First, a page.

Palliative care is a multidisciplinary approach to specialized medical and nursing care for people with life-limiting illnesses. It focuses on providing people with relief from the symptoms, pain, physical stress, and mental stress of the terminal diagnosis. The goal of such therapy is to improve quality of life for both the person and their family. Evidence as of 2016 supports improvement in quality of life.
Palliative care is provided by a team of physicians, nurses, physiotherapists, occupational therapists and other health professionals who work together with the primary care physician and referred specialists and other hospital or hospice staff to provide additional support. It is appropriate at any age and at any stage in a serious illness and can be provided as the main goal of care or along with curative treatment. Although it is an important part of end-of-life care, it is not limited to that stage. It can be provided across multiple settings including in hospitals, at home, as part of community palliative care programs, and in skilled nursing facilities. Interdisciplinary palliative care teams work with people and their families to clarify goals of care and provide symptom management, psycho-social, and spiritual support.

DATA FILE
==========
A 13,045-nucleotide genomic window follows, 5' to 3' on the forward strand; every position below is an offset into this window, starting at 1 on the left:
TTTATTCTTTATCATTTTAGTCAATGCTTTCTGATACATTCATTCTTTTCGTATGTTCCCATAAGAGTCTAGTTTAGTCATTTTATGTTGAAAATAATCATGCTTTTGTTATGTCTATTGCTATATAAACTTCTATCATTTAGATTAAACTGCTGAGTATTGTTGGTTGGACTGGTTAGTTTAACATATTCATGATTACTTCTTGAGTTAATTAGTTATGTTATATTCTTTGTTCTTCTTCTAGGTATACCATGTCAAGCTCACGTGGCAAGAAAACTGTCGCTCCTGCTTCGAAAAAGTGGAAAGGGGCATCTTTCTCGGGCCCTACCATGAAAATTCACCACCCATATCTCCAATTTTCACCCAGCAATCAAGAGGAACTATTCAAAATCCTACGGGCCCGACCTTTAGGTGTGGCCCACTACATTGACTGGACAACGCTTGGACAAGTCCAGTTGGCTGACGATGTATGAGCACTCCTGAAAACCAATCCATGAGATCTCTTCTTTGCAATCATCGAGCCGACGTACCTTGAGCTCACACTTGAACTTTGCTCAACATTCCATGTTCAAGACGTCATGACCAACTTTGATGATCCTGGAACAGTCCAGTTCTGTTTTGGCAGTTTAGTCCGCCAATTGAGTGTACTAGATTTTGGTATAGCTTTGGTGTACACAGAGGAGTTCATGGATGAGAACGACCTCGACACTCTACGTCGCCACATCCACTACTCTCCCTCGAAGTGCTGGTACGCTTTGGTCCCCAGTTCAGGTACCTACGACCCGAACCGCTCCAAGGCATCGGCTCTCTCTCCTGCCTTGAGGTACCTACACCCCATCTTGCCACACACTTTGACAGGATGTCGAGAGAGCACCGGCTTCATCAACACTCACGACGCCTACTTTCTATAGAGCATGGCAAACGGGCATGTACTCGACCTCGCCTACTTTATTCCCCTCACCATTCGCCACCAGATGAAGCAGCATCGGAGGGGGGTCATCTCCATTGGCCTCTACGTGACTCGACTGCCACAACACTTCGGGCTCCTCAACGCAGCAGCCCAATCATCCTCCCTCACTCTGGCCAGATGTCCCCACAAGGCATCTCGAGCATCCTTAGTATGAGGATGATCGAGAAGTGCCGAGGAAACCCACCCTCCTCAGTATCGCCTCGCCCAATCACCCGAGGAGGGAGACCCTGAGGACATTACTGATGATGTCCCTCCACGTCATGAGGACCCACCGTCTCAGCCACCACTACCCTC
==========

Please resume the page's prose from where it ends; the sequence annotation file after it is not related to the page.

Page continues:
Physicians sometimes use the term palliative care in a sense meaning palliative therapies without curative intent, when no cure can be expected (as often happens in late-stage cancers). For example, tumor debulking can continue to reduce pain from mass effect even when it is no longer curative. A clearer usage is palliative, noncurative therapy when that is what is meant, because it can be used along with curative or aggressive therapies.